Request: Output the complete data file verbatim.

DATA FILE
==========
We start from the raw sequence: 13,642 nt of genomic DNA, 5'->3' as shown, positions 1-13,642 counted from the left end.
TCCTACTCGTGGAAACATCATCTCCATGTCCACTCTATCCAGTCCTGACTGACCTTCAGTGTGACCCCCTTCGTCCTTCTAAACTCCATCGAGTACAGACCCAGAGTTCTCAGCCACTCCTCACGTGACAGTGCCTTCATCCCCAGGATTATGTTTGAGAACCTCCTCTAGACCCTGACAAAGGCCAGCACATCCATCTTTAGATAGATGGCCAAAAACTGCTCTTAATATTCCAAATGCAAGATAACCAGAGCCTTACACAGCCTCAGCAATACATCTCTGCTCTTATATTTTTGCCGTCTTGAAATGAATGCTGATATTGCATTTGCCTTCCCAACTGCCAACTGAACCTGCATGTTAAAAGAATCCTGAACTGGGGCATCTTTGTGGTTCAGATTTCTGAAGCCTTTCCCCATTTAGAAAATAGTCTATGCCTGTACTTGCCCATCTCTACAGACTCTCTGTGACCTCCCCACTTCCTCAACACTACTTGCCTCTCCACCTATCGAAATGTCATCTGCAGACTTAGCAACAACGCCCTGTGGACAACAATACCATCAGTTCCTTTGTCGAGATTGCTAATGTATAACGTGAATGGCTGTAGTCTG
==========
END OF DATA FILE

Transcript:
We start from the raw sequence: 13,642 nt of genomic DNA, 5'->3' as shown, positions 1-13,642 counted from the left end.
TCCTACTCGTGGAAACATCATCTCCATGTCCACTCTATCCAGTCCTGACTGACCTTCAGTGTGACCCCCTTCGTCCTTCTAAACTCCATCGAGTACAGACCCAGAGTTCTCAGCCACTCCTCACGTGACAGTGCCTTCATCCCCAGGATTATGTTTGAGAACCTCCTCTAGACCCTGACAAAGGCCAGCACATCCATCTTTAGATAGATGGCCAAAAACTGCTCTTAATATTCCAAATGCAAGATAACCAGAGCCTTACACAGCCTCAGCAATACATCTCTGCTCTTATATTTTTGCCGTCTTGAAATGAATGCTGATATTGCATTTGCCTTCCCAACTGCCAACTGAACCTGCATGTTAAAAGAATCCTGAACTGGGGCATCTTTGTGGTTCAGATTTCTGAAGCCTTTCCCCATTTAGAAAATAGTCTATGCCTGTACTTGCCCATCTCTACAGACTCTCTGTGACCTCCCCACTTCCTCAACACTACTTGCCTCTCCACCTATCGAAATGTCATCTGCAGACTTAGCAACAACGCCCTGTGGACAACAATACCATCAGTTCCTTTGTCGAGATTGCTAATGTATAACGTGAATGGCTGTAGTCTG